Catherine is a Glasgow-based author whose fascination with the medieval period began during a History degree which included studies into witchcraft, women and the role of political propaganda. This kick-started an interest in hidden female voices which resulted in her debut novel, Blood and Roses. The novel brings a feminist perspective to the story of Margaret of Anjou (1430-1482, wife of Henry VI) and her pivotal role in the Wars of the Roses, exploring the relationship between Margaret and her son and her part in shaping the course of the bloody political rivalry of the fifteenth century.
Catherine also writes short stories – she was 3rd prize winner in the 2015 West Sussex Writers Short Story Competition and a finalist in the Scottish Arts Club 2015 Short Story Competition. She regularly blogs as Heroine Chic, casting a historical, and often hysterical, eye over women in history, popular culture and life in general. She is profiled in the March edition of Writing Magazine. For 2016 she has been awarded a place on the Scottish Book Trust Author Mentoring Programme to develop her second novel.
In her spare time she listens to loud music, watches far too many movies and tries to remember to talk to her husband and children.
Author Website: Catherine Hokin
Author Blogspot: https://www.catherinehokin.com/
Twitter: Twitter @cathokin
Website and social media: https://www.catherinehokin.com/
Blood and Roses – a novel of Margaret of Anjou and her pivotal role in the Wars of the Roses by Catherine Hokin.
The English Crown – a bloodied, restless prize.
The one contender strong enough to hold it? A woman. Margaret of Anjou: a French Queen in a hostile country, born to rule but refused the right, shackled to a King lost in a shadow-land.
When a craving for power becomes a crusade, when two rival dynasties rip the country apart in their desire to rule it and thrones are the spoils of a battlefield, the stakes can only rise. And if the highest stake you have is your son?
You play it.
Portraying the dynastic struggles of the Wars of the Roses as a medieval House of Cards, debut novelist Catherine Hokin re-interprets the story of Margaret of Anjou as a feminist re-telling of one of the bloodiest periods of English history. In a powerful revision of a woman frequently imagined only as the shadowy figure demonised by Shakespeare, Blood and Roses examines Margaret as a French Queen in a hostile country, born to rule but refused the right, as a wife trapped in marriage to a man born to be a saint and as a mother whose son meets a terrible fate she has set in motion. As Margaret desperately tries to stave off the judgement of history by writing her own truth—a desire she knows is almost certainly doomed – she unfolds a web of intrigue, shifting alliances and secrets and reveals herself as a woman forced to play the highest stakes to pull a throne from the spoils of the battlefield.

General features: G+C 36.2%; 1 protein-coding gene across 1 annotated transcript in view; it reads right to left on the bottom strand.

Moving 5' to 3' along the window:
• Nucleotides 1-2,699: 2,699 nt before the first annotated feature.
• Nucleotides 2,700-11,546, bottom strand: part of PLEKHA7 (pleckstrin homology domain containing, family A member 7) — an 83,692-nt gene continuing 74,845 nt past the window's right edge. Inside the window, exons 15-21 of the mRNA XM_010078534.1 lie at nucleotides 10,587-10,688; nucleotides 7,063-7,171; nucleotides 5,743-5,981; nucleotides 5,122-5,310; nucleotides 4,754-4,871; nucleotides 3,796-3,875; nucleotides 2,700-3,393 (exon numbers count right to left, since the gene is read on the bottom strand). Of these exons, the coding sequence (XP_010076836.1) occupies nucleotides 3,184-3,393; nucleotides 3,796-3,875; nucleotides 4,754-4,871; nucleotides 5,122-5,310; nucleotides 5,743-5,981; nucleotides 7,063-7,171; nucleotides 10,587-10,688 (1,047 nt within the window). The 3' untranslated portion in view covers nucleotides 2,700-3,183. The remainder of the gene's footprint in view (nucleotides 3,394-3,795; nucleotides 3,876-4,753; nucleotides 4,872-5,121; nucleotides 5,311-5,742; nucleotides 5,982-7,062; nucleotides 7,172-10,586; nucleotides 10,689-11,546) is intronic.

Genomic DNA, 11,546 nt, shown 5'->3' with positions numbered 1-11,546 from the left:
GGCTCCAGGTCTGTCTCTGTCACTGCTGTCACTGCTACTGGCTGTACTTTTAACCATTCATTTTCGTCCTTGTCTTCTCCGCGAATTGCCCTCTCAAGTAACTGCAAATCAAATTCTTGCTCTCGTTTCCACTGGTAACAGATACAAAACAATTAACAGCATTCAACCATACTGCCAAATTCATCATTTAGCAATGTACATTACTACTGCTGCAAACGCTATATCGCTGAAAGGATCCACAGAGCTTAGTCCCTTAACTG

A key issue for historians has been the relationship between Margaret of Anjou and her husband Henry IV (who suffered from what has been described as narcolepsy, resulting in long periods of what are best described as coma) and the paternity of her son, born 8 years into what was a seemingly barren marriage.
Blood and Roses offers a solution to the paternity question rooted in Margaret’s political acumen and her relationship with Jacquetta Woodville – a friendship which ended in a betrayal that has never been fully explored.
This is a novel about power: winning it, the sacrifices made for it and its value. It is also a novel about a woman out of her time, playing a game ultimately no one can control.
Pitch to Publishers & Festival Organisers:
Reclaiming women’s voices through Historical Fiction, re-evaluating historical characters from a feminist perspective. Strong/dangerous women in literature.
Talk with readings from my novel and the works below followed by audience Q&A.
The talk would be built around the following themes:
- Political perceptions of Queenship in the fourteenth and fifteenth centuries, referencing key contemporary works with an emphasis on City of Ladies by Christine de Pizan.
- Margaret of Anjou and her political role in the Wars of the Roses: perceptions and reality. This would cover her portrayal by Shakespeare within the context of propaganda and its particular use against women during the middle ages.
- Bringing Margaret into the modern world – ongoing perceptions of powerful women and their roots.
- The feminist voice in historical fiction – challenging the genre. Making the invisible visible.
Awards & Prizes
Literary Festival Appearances
Aye Write Glasgow 2016 – reading at Sudden Fame 13 March and Spring Speakeasy 10 March
Contact email: email@example.com
Contact telephone: 07967 227853